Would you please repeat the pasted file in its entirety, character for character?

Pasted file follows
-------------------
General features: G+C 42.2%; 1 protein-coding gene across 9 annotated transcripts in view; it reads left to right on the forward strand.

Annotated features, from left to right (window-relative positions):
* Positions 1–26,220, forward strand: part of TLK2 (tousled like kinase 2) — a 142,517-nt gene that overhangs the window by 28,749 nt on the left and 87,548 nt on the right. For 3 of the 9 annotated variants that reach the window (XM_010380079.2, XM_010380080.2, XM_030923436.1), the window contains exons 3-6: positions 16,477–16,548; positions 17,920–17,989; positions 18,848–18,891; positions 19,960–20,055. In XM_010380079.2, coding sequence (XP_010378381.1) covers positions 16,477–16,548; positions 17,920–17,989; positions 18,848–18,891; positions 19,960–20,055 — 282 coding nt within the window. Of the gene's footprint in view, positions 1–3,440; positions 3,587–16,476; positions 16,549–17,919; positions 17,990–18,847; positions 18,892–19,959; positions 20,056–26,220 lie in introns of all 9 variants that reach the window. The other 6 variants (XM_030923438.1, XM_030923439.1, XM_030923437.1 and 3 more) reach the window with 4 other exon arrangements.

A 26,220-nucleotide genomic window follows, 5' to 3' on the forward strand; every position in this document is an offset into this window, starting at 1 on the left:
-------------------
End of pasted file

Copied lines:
General features: G+C 42.2%; 1 protein-coding gene across 9 annotated transcripts in view; it reads left to right on the forward strand.

Annotated features, from left to right (window-relative positions):
* Positions 1–26,220, forward strand: part of TLK2 (tousled like kinase 2) — a 142,517-nt gene that overhangs the window by 28,749 nt on the left and 87,548 nt on the right. For 3 of the 9 annotated variants that reach the window (XM_010380079.2, XM_010380080.2, XM_030923436.1), the window contains exons 3-6: positions 16,477–16,548; positions 17,920–17,989; positions 18,848–18,891; positions 19,960–20,055. In XM_010380079.2, coding sequence (XP_010378381.1) covers positions 16,477–16,548; positions 17,920–17,989; positions 18,848–18,891; positions 19,960–20,055 — 282 coding nt within the window. Of the gene's footprint in view, positions 1–3,440; positions 3,587–16,476; positions 16,549–17,919; positions 17,990–18,847; positions 18,892–19,959; positions 20,056–26,220 lie in introns of all 9 variants that reach the window. The other 6 variants (XM_030923438.1, XM_030923439.1, XM_030923437.1 and 3 more) reach the window with 4 other exon arrangements.

A 26,220-nucleotide genomic window follows, 5' to 3' on the forward strand; every position in this document is an offset into this window, starting at 1 on the left: